Shanghai Paints A Misleading Picture Of China's Car Market

It is so easy to form a wrong first impression in China.

Drive the streets of Shanghai and all you see are Buicks, Audis, VWs, BMWs —  nowadays I even see a growing number of Tesla Model X’s.
Where are the Chinese cars? Yes, okay, there is an occasional sighting of a BYD electric car. But those commuter cars are on the road only because the City of Shanghai has generous policies to promote EV sales.
If you are a first time visitor, in town last week for the Shanghai Auto Show you might ask: Aside from the BYDs, does China even make its own cars?
Then someone shows you a list of the top ten best-selling vehicles in China. And you scratch your head.  Most of the brands and model names look like something from another planet.

 Here are China’s best-selling vehicles in 2016, along with their sales totals for the year, according to the China Association of Automotive Manufacturers.
  1. Hongguang S1 –  650,000 units
  2. Haval H6 – 580,000 units
  3. Lavida –  479,000 units
  4. Excelle – 370,000 units
  5. Baojun 730 –  370,000 units
  6. Sylphy – 368,000 units
  7. New Jetta – 348,000 units
  8. Sagitar – 341,000 units
  9. Trumpchi GS4 – 327,000 units
  10. Baojun 560 – 321,000 units

What does this top-ten sales list tell us?
Brands: Chinese brands account for 5 of the top 10 best-sellers. Wuling, Baojun, Trumpchi and Great Wall may not be household names in America. But they are in the People’s Republic.
What about the foreign brands? VW (Jetta, Lavinda and Sagitar) has three. Buick (Excelle) and Nissan (Sylphy) have one each. Note that each of these foreign brand cars have been produced in China for close to ten years. They feature very high levels of Chinese parts; they are essentially Chinese cars that carry foreign brand names.
Body Types: Five years ago, passenger cars totally dominated the best-selling list. Today, 5 of the top 10 are SUVs or crossovers. Important to note: All of the foreign models in the top ten are passenger cars. All of the Chinese models are SUVs or crossovers. China’s SUV sales will near 10 million units this year.
Scale: As a group, sales of the top ten models alone reached 3.85 million units in 2016. That’s almost the same size as the entire Japan market.  Last week, China’s Ministry of Industry and Information Technology projected that vehicle sales will reach 35 million units a year by 2025.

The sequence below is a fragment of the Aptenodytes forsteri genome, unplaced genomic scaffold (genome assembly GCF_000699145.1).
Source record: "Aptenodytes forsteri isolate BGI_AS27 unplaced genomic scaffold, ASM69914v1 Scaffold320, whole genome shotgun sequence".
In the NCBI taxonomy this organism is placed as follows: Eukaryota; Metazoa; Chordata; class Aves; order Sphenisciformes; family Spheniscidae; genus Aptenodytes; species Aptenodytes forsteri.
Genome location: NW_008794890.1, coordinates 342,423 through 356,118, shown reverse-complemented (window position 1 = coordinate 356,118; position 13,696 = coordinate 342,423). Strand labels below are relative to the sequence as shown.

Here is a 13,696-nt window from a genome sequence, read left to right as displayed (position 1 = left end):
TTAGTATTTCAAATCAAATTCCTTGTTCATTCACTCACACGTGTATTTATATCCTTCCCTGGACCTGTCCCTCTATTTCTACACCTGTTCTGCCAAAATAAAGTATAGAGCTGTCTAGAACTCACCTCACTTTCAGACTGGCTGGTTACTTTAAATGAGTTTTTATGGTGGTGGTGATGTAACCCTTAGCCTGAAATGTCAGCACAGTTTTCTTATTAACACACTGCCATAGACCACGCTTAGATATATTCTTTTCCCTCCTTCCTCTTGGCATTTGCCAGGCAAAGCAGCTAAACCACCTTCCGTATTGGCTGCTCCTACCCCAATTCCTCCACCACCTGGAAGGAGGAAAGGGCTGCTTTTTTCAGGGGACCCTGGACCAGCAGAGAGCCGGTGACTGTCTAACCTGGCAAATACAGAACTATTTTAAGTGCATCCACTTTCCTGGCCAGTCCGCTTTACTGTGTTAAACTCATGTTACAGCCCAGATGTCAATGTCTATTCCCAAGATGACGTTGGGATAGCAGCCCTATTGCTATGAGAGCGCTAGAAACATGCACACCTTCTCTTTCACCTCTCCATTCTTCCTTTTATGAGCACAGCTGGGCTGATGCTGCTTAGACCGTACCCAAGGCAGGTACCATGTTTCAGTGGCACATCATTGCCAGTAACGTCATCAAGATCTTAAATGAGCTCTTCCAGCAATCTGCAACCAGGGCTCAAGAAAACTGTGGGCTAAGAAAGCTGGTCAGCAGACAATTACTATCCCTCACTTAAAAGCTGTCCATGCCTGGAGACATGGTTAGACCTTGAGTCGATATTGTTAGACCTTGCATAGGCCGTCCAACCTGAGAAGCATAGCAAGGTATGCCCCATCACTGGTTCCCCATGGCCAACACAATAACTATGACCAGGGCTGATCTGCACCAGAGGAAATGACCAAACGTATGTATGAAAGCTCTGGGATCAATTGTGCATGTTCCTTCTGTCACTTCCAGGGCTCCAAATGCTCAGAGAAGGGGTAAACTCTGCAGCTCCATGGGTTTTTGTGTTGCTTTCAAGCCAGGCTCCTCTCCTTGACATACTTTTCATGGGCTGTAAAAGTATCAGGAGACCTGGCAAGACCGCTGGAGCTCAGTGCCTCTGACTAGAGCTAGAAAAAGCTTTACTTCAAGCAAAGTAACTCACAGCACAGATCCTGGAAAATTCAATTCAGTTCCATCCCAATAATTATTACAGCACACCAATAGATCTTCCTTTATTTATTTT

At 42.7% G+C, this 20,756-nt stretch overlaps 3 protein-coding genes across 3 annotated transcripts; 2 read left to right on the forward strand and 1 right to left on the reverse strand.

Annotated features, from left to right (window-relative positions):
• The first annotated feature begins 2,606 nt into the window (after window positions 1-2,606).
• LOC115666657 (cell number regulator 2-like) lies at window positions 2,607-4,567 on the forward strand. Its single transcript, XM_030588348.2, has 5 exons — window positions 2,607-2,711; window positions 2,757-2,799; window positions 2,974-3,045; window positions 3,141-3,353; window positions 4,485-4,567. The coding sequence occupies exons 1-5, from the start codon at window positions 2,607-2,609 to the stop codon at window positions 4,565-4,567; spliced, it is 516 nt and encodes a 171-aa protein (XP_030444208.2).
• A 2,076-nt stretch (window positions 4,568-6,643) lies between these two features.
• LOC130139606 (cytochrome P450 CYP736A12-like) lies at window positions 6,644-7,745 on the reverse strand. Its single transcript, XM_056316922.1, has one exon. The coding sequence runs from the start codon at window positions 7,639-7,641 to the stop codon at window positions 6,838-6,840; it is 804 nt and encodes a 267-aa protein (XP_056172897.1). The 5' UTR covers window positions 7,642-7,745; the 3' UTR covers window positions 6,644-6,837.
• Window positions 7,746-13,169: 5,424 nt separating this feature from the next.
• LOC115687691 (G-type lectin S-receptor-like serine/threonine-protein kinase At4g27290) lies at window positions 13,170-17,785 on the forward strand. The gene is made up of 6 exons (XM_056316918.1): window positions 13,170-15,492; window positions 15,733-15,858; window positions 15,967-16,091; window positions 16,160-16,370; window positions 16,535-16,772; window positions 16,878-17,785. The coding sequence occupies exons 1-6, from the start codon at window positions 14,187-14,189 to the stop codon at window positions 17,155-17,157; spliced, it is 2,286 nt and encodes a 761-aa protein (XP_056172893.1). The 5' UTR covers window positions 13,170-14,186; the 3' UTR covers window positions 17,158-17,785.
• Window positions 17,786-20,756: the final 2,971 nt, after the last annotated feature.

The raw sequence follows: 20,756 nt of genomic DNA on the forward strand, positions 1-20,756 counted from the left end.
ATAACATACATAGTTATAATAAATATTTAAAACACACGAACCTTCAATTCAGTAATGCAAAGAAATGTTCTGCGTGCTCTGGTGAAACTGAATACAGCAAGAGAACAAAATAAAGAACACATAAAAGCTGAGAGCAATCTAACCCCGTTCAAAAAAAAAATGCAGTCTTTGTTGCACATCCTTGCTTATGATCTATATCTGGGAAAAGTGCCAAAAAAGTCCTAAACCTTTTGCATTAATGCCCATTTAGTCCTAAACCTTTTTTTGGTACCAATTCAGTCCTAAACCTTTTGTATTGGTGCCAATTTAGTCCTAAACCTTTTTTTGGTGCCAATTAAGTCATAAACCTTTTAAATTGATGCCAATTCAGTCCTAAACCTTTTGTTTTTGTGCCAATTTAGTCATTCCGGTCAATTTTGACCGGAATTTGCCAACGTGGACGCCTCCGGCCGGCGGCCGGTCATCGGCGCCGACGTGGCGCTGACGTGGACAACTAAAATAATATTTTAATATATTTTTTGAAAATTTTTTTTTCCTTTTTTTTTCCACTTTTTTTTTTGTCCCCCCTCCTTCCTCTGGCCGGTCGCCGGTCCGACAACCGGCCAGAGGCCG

Prices: There is a correlation between price and volume but the line in China is not a straight one. The number-one selling Hongguang S1 van from Wuling starts at just over $9,000. But the number two Haval H6 is priced starting at $24,000, making this rugged SUV the most expensive model in the top ten. In between, prices ranges from $14,700 for the Trumpchi GS4 to $21,000 for the VW Lavida. (Compare these prices with the US where the average new car price has now crept up to $34,000).
Ownership: All of the best-selling foreign models are produced in joint ventures with Chinese partners. By law, the Chinese partner can own no less than 50% of the venture. Therefore, remember that for every Buick Excelle sale, only half of the revenues go to GM.

Car owners in Shanghai love premium foreign brands like this Tesla, Mercedes and BMW moving along downtown Nanjing Road.

Car owners in Shanghai love premium foreign brands like this Tesla, Mercedes and BMW moving along downtown Nanjing Road.

So, if Chinese brands are on the ascendancy, why are they so hard to find in Shanghai? Think of Shanghai as the New York City of China, an outlier when it comes to incomes, competition, fashion and social priorities. Shanghai’s wealthy consumers buy expensive cars to project their wealth. A Chinese car might be better value for money. But where’s the joy in arriving in an affordable Baojun, when you can show up in a Porsche, goes the thinking.

Travel west a few hundred miles to Anhui or Jiangxi Province and the picture changes completely.  There, where incomes are much lower, it’s (almost) all Chinese cars all the time.
Look for Chinese brands to leverage their dominance in inland markets to improve quality and gradually win more share in coastal cities like Shanghai, Shenzhen, Qingdao and Xiamen.
Chairman Mao, in an earlier era, coined a phrase for the strategy: “Take the countryside and surround the cities.”
Foreign brands, be aware: That strategy worked
Source: Forbes